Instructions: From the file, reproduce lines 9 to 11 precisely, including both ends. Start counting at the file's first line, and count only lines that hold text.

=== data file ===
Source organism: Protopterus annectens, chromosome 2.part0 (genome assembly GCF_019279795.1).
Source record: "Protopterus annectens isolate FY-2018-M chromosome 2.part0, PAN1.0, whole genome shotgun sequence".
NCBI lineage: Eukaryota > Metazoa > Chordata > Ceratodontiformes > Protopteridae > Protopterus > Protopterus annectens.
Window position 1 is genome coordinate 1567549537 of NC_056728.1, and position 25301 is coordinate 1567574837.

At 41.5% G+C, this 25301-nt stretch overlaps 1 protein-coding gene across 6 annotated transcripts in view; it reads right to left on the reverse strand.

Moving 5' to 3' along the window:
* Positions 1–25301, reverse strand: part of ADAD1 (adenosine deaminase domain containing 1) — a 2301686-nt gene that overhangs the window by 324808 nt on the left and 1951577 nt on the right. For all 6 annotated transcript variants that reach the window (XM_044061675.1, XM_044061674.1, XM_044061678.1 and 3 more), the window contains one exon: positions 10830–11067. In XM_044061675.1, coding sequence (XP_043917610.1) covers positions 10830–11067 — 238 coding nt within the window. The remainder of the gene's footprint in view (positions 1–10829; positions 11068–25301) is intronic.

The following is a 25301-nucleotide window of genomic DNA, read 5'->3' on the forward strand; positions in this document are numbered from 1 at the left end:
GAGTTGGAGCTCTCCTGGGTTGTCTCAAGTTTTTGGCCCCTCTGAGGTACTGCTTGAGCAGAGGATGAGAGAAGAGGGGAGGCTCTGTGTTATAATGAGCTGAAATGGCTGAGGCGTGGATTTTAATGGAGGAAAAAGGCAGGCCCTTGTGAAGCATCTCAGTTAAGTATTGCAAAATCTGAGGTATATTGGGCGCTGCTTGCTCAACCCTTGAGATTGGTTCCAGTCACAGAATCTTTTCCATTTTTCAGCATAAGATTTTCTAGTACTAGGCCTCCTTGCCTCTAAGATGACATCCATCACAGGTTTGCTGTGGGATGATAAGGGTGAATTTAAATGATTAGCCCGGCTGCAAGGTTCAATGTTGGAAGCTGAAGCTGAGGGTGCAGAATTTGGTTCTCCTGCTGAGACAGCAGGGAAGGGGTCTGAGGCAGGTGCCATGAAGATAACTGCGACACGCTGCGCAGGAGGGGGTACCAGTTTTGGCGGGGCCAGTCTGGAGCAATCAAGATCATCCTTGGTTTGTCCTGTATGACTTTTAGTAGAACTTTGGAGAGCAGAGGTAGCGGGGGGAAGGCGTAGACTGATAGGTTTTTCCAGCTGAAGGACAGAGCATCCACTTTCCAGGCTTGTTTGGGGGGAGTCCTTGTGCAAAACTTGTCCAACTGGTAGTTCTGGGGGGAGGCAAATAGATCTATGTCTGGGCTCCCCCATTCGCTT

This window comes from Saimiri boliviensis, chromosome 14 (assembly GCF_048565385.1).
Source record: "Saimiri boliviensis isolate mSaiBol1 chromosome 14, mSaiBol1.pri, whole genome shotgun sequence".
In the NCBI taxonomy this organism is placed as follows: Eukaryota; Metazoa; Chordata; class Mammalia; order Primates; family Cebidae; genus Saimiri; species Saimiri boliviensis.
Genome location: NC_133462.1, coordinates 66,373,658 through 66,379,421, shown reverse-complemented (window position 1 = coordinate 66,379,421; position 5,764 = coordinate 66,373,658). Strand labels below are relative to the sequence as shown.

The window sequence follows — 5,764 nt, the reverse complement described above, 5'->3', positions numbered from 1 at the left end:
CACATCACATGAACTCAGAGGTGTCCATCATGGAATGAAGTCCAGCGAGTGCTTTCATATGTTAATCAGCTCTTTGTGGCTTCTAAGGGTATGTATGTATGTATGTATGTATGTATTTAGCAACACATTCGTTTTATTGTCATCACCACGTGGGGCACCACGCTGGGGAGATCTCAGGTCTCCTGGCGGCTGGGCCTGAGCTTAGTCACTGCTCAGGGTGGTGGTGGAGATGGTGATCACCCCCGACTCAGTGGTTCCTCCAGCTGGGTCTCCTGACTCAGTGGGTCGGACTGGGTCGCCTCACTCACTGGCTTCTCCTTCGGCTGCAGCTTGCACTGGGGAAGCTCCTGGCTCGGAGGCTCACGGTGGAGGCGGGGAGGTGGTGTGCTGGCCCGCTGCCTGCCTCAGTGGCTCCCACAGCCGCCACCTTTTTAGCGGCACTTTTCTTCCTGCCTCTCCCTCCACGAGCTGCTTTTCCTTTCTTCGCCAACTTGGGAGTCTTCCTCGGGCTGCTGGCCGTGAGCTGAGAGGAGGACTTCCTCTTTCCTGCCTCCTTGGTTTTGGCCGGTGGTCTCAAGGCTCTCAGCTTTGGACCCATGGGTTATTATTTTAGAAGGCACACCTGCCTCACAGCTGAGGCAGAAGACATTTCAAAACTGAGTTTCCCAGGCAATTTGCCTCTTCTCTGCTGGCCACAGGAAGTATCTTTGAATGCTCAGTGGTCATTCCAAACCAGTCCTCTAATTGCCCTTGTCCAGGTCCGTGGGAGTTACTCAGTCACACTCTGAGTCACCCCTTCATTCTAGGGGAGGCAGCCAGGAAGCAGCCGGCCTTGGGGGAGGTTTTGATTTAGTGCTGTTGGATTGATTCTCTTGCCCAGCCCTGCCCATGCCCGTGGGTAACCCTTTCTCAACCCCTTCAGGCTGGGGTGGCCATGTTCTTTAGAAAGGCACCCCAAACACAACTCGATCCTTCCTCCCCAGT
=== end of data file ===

GAGTTGGAGCTCTCCTGGGTTGTCTCAAGTTTTTGGCCCCTCTGAGGTACTGCTTGAGCAGAGGATGAGAGAAGAGGGGAGGCTCTGTGTTATAATGAGCTGAAATGGCTGAGGCGTGGATTTTAATGGAGGAAAAAGGCAGGCCCTTGTGAAGCATCTCAGTTAAGTATTGCAAAATCTGAGGTATATTGGGCGCTGCTTGCTCAACCCTTGAGATTGGTTCCAGTCACAGAATCTTTTCCATTTTTCAGCATAAGATTTTCTAGTACTAGGCCTCCTTGCCTCTAAGATGACATCCATCACAGGTTTGCTGTGGGATGATAAGGGTGAATTTAAATGATTAGCCCGGCTGCAAGGTTCAATGTTGGAAGCTGAAGCTGAGGGTGCAGAATTTGGTTCTCCTGCTGAGACAGCAGGGAAGGGGTCTGAGGCAGGTGCCATGAAGATAACTGCGACACGCTGCGCAGGAGGGGGTACCAGTTTTGGCGGGGCCAGTCTGGAGCAATCAAGATCATCCTTGGTTTGTCCTGTATGACTTTTAGTAGAACTTTGGAGAGCAGAGGTAGCGGGGGGAAGGCGTAGACTGATAGGTTTTTCCAGCTGAAGGACAGAGCATCCACTTTCCAGGCTTGTTTGGGGGGAGTCCTTGTGCAAAACTTGTCCAACTGGTAGTTCTGGGGGGAGGCAAATAGATCTATGTCTGGGCTCCCCCATTCGCTT

This window comes from Saimiri boliviensis, chromosome 14 (assembly GCF_048565385.1).
Source record: "Saimiri boliviensis isolate mSaiBol1 chromosome 14, mSaiBol1.pri, whole genome shotgun sequence".